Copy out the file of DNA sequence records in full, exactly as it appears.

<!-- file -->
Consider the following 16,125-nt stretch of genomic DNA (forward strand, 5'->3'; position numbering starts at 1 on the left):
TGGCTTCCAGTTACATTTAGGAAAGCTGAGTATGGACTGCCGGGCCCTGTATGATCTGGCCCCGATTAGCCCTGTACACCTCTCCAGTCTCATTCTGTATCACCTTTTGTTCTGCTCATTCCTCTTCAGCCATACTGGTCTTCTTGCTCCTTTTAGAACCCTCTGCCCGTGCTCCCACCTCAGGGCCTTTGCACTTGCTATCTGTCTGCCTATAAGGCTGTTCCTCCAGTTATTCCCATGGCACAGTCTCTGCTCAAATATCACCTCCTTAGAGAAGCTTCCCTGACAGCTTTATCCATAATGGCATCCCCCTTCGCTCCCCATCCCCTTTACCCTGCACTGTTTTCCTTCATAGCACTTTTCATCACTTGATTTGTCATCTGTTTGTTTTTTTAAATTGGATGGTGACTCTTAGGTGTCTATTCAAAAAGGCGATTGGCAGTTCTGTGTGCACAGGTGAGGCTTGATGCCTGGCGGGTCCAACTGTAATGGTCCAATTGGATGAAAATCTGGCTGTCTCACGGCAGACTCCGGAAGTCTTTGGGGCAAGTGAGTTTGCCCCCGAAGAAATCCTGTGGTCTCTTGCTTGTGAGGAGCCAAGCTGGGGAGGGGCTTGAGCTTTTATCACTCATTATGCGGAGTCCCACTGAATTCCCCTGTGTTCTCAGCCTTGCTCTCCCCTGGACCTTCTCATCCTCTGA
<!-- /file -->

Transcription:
Consider the following 16,125-nt stretch of genomic DNA (forward strand, 5'->3'; position numbering starts at 1 on the left):
TGGCTTCCAGTTACATTTAGGAAAGCTGAGTATGGACTGCCGGGCCCTGTATGATCTGGCCCCGATTAGCCCTGTACACCTCTCCAGTCTCATTCTGTATCACCTTTTGTTCTGCTCATTCCTCTTCAGCCATACTGGTCTTCTTGCTCCTTTTAGAACCCTCTGCCCGTGCTCCCACCTCAGGGCCTTTGCACTTGCTATCTGTCTGCCTATAAGGCTGTTCCTCCAGTTATTCCCATGGCACAGTCTCTGCTCAAATATCACCTCCTTAGAGAAGCTTCCCTGACAGCTTTATCCATAATGGCATCCCCCTTCGCTCCCCATCCCCTTTACCCTGCACTGTTTTCCTTCATAGCACTTTTCATCACTTGATTTGTCATCTGTTTGTTTTTTTAAATTGGATGGTGACTCTTAGGTGTCTATTCAAAAAGGCGATTGGCAGTTCTGTGTGCACAGGTGAGGCTTGATGCCTGGCGGGTCCAACTGTAATGGTCCAATTGGATGAAAATCTGGCTGTCTCACGGCAGACTCCGGAAGTCTTTGGGGCAAGTGAGTTTGCCCCCGAAGAAATCCTGTGGTCTCTTGCTTGTGAGGAGCCAAGCTGGGGAGGGGCTTGAGCTTTTATCACTCATTATGCGGAGTCCCACTGAATTCCCCTGTGTTCTCAGCCTTGCTCTCCCCTGGACCTTCTCATCCTCTGA